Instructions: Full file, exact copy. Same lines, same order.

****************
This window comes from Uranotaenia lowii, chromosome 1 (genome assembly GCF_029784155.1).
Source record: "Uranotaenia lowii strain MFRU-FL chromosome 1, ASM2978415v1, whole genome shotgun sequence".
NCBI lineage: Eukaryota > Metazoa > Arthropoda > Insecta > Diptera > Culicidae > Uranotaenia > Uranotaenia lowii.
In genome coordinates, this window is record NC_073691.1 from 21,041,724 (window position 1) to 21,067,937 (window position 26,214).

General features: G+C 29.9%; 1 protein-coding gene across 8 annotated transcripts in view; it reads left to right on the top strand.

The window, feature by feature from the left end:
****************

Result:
This window comes from Uranotaenia lowii, chromosome 1 (genome assembly GCF_029784155.1).
Source record: "Uranotaenia lowii strain MFRU-FL chromosome 1, ASM2978415v1, whole genome shotgun sequence".
NCBI lineage: Eukaryota > Metazoa > Arthropoda > Insecta > Diptera > Culicidae > Uranotaenia > Uranotaenia lowii.
In genome coordinates, this window is record NC_073691.1 from 21,041,724 (window position 1) to 21,067,937 (window position 26,214).

General features: G+C 29.9%; 1 protein-coding gene across 8 annotated transcripts in view; it reads left to right on the top strand.

The window, feature by feature from the left end: